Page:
When I was a child, we played outside every chance we got! In the summer, we could easily be outside for 10 or 11 hours, taking only occasional breaks for food and hydration. I don't remember feeling bored, but I do remember if we mentioned boredom my mom could come up with a chore to do or my grandfather would say "boredom is a choice". Boredom was equated to laziness or lack of motivation. If we were bored, we could quickly imagine a new world to explore or create a new game to play.
In society today, children are not given the opportunity to feel boredom because their schedules are so full with lessons, camps, and other planned events. Plus, the moment they do experience the foreign concept of boredom, their minds often search for technology to fill that void and experience immediate relief. Now boredom could be seen as a gift to children whose schedules look like the equivalent of two full-time jobs.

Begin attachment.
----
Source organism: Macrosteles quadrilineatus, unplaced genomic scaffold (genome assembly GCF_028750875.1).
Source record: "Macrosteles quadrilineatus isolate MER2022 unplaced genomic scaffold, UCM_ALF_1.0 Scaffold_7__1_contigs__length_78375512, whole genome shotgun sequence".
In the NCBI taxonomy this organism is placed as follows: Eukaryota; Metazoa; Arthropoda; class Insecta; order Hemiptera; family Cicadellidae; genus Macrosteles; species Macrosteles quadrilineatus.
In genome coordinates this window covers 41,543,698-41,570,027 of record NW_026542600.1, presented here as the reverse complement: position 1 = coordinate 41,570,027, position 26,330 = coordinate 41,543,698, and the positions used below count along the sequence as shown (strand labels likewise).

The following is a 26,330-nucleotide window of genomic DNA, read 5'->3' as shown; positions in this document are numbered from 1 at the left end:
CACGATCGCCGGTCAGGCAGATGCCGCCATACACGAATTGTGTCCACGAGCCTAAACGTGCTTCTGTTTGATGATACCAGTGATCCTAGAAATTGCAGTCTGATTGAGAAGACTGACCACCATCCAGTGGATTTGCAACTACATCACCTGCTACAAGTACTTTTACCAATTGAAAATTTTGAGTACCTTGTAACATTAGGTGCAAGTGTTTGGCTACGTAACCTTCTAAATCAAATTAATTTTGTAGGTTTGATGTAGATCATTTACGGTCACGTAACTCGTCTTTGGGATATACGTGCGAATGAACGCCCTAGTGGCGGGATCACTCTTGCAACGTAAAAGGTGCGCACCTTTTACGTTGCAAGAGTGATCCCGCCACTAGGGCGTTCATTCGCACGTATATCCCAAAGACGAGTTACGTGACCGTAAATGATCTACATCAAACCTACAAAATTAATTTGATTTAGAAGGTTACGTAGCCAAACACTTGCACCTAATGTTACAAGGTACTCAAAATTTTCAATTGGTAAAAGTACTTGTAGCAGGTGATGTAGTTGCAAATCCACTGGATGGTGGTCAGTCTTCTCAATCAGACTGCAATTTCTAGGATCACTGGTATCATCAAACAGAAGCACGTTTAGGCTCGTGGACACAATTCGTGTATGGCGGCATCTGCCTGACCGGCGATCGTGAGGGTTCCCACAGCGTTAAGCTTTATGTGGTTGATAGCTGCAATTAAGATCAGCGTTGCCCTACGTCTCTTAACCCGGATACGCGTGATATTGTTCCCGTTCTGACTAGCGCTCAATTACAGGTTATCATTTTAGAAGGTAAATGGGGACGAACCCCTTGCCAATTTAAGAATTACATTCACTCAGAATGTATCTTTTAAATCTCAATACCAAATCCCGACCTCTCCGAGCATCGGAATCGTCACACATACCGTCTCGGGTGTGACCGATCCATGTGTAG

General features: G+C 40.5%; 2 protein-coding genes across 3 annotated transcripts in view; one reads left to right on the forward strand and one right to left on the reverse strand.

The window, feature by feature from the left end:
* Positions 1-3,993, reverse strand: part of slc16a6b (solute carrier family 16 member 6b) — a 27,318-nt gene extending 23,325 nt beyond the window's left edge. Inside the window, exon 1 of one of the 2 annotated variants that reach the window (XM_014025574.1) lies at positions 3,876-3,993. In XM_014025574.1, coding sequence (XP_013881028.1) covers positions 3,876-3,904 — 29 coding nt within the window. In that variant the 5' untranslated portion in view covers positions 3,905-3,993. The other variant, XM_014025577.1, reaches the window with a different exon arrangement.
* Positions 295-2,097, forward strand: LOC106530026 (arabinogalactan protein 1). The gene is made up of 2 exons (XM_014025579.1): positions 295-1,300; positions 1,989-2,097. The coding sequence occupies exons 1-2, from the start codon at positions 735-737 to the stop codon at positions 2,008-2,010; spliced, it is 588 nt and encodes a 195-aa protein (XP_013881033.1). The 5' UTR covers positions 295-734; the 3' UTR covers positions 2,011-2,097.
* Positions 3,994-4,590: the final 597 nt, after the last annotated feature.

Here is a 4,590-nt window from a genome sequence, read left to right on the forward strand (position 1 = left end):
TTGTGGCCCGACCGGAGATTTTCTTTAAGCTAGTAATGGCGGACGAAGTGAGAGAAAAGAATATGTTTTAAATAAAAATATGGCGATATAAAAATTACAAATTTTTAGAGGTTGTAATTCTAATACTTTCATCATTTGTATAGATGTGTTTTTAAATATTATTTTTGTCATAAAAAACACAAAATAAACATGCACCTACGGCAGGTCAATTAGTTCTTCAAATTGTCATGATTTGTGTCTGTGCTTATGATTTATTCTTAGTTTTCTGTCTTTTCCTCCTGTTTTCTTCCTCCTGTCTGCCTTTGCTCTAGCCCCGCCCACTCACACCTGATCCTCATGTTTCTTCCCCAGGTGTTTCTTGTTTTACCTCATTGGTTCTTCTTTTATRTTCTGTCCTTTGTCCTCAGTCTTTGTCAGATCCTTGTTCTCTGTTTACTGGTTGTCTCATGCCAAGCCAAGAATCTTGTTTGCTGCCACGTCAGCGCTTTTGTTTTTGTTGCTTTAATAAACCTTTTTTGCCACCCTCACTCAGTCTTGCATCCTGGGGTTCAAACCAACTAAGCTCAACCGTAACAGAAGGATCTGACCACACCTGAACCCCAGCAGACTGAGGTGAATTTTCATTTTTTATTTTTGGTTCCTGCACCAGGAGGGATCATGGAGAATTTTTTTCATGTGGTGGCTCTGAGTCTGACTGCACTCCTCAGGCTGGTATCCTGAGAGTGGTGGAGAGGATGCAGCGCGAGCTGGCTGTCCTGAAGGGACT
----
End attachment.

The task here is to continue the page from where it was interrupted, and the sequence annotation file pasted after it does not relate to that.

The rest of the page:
Dr. Wendy Sue Swanson created 7 tips for a successful start to summer which can be found here. These ideas help parents better understand how to facilitate and encourage unstructured play for their children who are typically on a strict schedule. If those schedules are suddenly missing from the child's life it can lead to feelings of chaos, loss of control, confusion and stress. But, if presented in an appropriate way, unstructured play can bring children back to childhood and allow imagination and creativity to flow freely.
More information about the value of unstructured play and this original picture can be found here.